Charleston, Church Street
Evolution of the stylized shell design begins in Georgian architectural details of Charleston.
Elements of the shell design appear in the ironwork of the Dock Street Theatre as presented by local architect and architectural historian Albert Simons. As seen in the earlier examples in Charleston and similar ones found in Bordeaux, this motif has long been familiar to Charleston's prolific builders and developers who imitated what they saw on frequent trips to European citys which depended on trade with 18th and 19th century Charleston.
Miles Brewton, a merchant who traveled often to England and the ports of mainland Europe, brought back this fence from one of his trips while his grand townhouse was still under construction in the 1760's. Though the iron work may have been salvaged or just surplus, it became an iconic example and template for what Charlestonians demanded of their builders for generations afterwards.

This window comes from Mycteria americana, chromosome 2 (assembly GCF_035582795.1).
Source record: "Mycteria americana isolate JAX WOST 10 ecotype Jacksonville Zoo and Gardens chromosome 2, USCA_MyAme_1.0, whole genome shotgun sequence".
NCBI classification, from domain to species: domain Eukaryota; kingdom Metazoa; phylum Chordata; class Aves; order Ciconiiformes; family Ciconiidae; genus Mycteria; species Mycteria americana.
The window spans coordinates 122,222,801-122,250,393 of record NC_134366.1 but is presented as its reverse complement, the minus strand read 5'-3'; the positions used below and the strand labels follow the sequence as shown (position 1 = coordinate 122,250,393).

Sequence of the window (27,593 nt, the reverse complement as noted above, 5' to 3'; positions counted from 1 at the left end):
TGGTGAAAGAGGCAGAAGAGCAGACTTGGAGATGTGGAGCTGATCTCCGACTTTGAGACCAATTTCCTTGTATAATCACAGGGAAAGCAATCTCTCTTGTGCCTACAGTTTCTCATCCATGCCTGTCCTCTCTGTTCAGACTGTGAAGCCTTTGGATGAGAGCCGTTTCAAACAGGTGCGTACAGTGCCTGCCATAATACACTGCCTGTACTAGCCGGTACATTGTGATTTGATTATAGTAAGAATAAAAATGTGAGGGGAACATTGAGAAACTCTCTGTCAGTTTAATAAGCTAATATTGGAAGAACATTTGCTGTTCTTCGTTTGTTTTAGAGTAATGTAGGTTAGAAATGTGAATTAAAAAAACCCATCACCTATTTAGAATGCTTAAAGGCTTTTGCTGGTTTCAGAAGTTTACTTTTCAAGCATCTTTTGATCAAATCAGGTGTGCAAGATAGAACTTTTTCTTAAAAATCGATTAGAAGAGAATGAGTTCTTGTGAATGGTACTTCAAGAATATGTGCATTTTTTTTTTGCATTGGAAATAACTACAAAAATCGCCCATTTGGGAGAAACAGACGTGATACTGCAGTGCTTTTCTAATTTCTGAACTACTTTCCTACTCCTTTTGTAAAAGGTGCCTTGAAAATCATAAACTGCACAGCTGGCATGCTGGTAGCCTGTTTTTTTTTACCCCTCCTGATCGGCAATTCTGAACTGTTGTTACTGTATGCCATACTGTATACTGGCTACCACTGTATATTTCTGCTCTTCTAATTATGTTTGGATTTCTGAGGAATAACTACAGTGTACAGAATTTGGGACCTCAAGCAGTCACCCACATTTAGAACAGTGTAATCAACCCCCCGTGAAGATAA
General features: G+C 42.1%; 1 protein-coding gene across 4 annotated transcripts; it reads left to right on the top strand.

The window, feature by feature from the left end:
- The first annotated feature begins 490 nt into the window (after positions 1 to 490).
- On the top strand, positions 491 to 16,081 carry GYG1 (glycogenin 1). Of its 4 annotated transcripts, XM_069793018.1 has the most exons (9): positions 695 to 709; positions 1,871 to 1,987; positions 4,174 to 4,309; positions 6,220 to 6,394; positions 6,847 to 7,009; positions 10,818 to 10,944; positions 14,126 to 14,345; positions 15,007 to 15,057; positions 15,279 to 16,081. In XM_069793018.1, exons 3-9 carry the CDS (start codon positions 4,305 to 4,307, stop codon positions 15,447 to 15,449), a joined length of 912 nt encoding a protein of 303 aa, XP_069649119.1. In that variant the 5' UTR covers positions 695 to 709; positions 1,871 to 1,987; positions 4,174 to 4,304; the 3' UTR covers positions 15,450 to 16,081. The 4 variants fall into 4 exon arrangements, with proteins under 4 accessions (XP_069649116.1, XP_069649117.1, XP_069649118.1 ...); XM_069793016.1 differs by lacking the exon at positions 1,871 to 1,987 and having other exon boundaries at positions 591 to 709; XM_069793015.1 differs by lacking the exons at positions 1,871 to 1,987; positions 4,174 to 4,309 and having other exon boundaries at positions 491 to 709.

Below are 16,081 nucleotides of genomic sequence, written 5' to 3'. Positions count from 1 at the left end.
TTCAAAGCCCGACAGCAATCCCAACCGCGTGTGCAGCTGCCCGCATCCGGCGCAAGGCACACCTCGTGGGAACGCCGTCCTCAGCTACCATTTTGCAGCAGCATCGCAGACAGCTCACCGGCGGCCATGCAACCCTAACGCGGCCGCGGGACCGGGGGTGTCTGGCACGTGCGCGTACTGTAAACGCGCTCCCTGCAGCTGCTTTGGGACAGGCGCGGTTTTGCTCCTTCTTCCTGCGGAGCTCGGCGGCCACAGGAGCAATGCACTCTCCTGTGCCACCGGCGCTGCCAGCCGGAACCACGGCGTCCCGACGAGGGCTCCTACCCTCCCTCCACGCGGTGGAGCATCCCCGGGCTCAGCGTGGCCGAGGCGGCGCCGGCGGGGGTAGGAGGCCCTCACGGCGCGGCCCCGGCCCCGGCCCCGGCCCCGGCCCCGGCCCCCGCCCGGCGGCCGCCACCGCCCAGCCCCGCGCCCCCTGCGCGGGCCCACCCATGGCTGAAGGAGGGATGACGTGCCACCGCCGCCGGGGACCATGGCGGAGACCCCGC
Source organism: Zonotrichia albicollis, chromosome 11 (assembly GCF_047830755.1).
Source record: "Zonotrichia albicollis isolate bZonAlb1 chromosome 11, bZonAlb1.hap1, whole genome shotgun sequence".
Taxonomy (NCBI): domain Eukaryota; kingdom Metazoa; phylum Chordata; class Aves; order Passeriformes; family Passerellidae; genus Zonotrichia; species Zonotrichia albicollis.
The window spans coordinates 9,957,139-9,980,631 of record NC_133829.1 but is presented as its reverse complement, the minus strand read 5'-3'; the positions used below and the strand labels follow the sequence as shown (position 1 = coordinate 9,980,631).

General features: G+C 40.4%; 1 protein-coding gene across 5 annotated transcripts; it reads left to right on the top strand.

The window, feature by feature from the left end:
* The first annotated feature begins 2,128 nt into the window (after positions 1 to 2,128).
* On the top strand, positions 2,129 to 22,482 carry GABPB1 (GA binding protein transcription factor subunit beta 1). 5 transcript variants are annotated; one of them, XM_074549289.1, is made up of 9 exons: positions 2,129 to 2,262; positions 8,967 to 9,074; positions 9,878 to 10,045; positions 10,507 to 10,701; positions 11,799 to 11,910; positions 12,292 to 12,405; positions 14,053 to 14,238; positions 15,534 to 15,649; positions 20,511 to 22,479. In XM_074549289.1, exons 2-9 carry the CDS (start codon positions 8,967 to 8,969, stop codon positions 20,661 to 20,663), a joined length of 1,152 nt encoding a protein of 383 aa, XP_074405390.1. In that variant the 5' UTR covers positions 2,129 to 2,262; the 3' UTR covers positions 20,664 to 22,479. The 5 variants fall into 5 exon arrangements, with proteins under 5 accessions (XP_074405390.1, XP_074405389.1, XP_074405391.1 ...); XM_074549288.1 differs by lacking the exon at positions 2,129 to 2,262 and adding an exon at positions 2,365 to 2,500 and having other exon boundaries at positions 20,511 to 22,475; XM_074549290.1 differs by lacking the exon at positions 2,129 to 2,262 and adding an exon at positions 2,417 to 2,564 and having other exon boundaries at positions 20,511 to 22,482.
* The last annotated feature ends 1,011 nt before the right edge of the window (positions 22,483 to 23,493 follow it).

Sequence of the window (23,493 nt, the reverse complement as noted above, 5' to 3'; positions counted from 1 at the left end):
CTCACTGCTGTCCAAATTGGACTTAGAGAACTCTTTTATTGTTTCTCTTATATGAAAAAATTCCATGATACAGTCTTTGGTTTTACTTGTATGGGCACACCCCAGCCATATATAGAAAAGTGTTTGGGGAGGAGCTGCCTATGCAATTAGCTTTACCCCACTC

This particular shell design is now believed to have come from Bordeaux, where Brewton sold great quanities of Carolina Gold rice as did many others from Charleston. The shell design in iron and stone became the symbol of the religious pilgrims' route through central, northern and western Europe to the Shrine of St. James which was in northern Spain. The shell was the mark of St. James. Eventually it became a sign to religious travelers that they were on the correct road, many of which led to Bordeaux before reaching their destination in Spain.
Charleston, SC. Photo taken 31 July 2004.
Photo and text posted: 1 February 2008
Revised: 9 October 2010
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